Earl Phelps has lived at the Village Mobilehome Park, a small park hemmed in on three sides by industry, for 21 years, and he doesn't want to move.
The 83-year-old retired employee of a railroad and a can manufacturer says much of his life revolves around the park and his neighbors, many of whom have also lived in the same location and coaches for years.
Now, however, Phelps and his 50 or so neighbors wonder if their close-knit community on Gramercy Place is about to unravel.
Last November, with no warning, they were issued eviction notices informing them that they would have to move from the park within 12 months to make way for a medical clinic.
"I've got $13,800 sunk into my home," Phelps said, explaining that many mobile home parks will not accept his 27-year-old coach because it is considered too old. "And if I sold it to a dealer, I probably couldn't get more than $5,000."
Phelps and other park tenants hope that the city will come to the rescue with a plan that would allow them to not only stay where they are, but avoid any future rent increases because they would ultimately become the owners of the park.
The proposal, similar in many respects to one now under consideration by Escondido officials, calls for the city to issue revenue bonds to buy the park from its owners. The city would then transfer ownership of the park to the tenants, who would pay off the bonds through their monthly payments.
"The idea is fine if the price isn't too high," Phelps said, echoing the sentiments of many of his neighbors. "All we can do now is wait and see how the whole situation turns out and what it is going to cost us."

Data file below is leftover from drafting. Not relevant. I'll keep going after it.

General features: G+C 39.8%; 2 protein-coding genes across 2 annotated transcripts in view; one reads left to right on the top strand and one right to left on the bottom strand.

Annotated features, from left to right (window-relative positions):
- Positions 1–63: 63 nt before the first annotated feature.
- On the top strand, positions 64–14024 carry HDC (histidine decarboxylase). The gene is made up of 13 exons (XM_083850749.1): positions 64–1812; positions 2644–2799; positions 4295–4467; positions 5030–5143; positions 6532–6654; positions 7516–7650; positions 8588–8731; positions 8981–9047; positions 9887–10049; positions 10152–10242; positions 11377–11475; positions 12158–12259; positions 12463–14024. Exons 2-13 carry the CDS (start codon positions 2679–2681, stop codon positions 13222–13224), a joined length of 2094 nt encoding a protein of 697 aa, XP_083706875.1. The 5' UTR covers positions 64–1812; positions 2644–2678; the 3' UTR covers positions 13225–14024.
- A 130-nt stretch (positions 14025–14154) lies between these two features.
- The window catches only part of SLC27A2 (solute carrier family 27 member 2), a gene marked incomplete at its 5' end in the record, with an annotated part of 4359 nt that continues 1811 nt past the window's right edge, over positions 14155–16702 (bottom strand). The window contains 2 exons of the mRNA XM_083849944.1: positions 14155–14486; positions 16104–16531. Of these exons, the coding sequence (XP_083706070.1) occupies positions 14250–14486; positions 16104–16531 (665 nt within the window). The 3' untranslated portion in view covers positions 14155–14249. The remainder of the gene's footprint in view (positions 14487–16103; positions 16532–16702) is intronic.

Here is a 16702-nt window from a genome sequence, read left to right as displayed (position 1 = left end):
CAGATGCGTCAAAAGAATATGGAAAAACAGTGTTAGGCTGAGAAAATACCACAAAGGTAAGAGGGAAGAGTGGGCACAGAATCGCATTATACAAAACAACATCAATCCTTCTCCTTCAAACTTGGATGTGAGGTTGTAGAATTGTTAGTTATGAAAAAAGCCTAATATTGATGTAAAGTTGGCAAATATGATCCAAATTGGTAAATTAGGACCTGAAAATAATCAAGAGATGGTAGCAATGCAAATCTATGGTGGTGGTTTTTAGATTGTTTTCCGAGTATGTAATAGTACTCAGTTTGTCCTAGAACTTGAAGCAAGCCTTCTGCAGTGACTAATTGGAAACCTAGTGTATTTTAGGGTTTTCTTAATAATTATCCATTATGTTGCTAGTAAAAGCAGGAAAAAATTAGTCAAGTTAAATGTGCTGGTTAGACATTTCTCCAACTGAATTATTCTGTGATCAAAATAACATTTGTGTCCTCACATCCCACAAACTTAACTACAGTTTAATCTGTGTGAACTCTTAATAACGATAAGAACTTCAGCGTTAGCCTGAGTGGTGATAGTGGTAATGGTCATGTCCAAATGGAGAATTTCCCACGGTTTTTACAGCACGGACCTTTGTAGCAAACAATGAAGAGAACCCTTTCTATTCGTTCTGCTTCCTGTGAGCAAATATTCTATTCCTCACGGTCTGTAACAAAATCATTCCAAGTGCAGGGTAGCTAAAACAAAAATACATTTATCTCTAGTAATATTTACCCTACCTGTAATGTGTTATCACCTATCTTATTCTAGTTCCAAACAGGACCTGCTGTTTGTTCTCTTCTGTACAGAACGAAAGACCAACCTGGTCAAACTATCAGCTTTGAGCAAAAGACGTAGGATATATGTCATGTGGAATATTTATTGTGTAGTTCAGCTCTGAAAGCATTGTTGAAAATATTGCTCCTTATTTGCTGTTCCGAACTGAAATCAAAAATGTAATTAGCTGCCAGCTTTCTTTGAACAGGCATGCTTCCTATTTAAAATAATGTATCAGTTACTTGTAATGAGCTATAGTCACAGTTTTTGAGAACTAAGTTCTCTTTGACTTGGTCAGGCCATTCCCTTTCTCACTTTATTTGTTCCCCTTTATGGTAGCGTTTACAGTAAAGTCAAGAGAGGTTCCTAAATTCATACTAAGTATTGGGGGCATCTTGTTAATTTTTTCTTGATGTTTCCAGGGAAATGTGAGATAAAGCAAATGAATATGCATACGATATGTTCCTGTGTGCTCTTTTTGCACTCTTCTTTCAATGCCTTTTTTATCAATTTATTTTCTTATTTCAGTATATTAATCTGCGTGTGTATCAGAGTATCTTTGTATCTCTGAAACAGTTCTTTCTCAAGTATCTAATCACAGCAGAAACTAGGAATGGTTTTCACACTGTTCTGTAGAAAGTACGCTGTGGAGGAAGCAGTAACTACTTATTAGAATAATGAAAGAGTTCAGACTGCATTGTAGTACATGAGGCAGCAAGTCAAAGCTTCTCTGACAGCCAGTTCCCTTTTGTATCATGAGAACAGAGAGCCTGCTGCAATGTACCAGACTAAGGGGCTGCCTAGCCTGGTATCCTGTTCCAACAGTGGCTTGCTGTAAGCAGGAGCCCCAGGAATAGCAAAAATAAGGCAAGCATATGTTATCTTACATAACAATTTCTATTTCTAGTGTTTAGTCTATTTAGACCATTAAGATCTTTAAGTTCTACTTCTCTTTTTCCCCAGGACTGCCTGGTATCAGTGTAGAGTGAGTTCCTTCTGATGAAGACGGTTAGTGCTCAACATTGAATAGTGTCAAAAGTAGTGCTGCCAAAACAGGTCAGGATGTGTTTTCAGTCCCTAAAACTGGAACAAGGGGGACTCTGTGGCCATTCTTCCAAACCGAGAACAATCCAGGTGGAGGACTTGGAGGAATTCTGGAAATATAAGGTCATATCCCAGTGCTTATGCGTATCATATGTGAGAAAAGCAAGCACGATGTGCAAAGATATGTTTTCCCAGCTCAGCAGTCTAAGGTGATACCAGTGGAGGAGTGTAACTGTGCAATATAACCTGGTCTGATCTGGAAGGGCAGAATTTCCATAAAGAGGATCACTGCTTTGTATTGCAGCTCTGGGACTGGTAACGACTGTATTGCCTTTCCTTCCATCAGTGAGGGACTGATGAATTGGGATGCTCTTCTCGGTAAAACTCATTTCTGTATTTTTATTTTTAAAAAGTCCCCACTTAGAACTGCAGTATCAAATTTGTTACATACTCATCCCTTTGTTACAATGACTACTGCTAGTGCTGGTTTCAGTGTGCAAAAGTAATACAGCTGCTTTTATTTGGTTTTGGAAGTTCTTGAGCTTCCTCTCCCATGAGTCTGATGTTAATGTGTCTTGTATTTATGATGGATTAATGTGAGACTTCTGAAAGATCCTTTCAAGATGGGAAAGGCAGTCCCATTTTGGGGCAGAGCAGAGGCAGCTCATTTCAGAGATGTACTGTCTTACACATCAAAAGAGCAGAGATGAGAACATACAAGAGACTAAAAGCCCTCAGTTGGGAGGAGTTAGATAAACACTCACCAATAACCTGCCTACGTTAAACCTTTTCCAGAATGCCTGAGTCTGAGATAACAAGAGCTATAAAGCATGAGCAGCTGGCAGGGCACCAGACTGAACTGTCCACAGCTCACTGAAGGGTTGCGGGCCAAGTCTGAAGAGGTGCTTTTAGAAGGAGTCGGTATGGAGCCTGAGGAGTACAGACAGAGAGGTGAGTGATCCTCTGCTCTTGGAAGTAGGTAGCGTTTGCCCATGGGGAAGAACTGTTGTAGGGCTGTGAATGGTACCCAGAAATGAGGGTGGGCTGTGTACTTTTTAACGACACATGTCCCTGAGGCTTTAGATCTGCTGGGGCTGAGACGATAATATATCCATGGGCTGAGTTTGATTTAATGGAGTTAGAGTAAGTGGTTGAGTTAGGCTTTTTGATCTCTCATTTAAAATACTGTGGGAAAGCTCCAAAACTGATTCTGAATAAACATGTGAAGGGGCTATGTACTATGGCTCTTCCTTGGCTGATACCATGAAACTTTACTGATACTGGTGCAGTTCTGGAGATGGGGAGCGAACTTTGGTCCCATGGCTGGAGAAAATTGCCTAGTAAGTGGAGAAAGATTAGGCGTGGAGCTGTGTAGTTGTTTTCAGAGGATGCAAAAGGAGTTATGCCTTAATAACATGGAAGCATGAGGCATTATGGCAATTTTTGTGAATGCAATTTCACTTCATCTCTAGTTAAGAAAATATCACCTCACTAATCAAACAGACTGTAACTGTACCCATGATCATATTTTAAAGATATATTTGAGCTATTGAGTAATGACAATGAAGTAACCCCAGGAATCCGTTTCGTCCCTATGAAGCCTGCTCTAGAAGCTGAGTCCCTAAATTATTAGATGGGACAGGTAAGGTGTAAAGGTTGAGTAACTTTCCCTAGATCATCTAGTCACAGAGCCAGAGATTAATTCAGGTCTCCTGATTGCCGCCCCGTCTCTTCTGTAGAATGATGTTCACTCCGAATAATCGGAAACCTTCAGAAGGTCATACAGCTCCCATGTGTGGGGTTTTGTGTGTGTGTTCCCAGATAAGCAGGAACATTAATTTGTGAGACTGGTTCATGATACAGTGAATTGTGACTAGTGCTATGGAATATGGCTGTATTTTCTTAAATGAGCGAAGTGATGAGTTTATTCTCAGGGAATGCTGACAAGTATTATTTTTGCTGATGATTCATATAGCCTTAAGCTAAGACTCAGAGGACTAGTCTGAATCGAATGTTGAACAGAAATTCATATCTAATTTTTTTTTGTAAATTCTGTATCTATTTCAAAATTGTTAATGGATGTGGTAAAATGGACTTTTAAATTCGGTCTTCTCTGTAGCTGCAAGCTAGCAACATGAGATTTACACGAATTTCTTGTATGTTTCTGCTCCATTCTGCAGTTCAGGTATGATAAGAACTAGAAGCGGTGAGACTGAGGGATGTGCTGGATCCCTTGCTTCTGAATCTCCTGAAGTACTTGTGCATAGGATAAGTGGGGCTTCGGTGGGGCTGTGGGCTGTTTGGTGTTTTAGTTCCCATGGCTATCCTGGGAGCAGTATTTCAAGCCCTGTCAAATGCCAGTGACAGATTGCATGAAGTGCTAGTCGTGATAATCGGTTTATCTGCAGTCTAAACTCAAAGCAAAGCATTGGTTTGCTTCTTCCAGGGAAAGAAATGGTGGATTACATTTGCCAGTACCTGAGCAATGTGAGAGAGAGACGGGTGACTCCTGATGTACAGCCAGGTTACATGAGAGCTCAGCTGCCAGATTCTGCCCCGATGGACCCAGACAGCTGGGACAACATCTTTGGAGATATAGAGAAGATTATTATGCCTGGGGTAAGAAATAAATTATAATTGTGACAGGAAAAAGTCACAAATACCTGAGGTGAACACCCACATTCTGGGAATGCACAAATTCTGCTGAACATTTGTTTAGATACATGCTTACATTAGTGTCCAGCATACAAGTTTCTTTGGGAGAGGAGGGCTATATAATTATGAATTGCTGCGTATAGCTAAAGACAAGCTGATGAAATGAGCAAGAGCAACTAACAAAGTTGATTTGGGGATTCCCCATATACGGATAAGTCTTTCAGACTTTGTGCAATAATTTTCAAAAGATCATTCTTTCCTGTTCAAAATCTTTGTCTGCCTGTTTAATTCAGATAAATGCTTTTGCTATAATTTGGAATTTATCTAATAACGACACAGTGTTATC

The plight of the Village Mobilehome Park tenants is not unique. As urban land values have leaped in recent years, a number of mobile home park owners throughout Southern California and elsewhere have found it more profitable to convert their land to other uses.
As is the case in many such conversions, Village Mobilehome Park tenants face problems other than just finding another space in another park. The majority of them are elderly, and many are on fixed incomes. Many are confronted with the same situation as Phelps--a scarcity of parks willing to accept their aging coaches.
"Most of the modern parks won't accept the older mobile homes," said Fred Kahane, housing program manager for the Southern California Assn. of Governments. "So the owners of these coaches are left in the unique position of being a property owner with no place to put their property."
City Council Action
It was largely because of these problems that the Gardena City Council voted recently to pursue the possibility of issuing the revenue bonds. Unlike the plan in Escondido, which city officials say came about in response to friction in recent years between owners and tenants over rent increases, the plan in Gardena is viewed by most officials as an immediate solution to a single problem.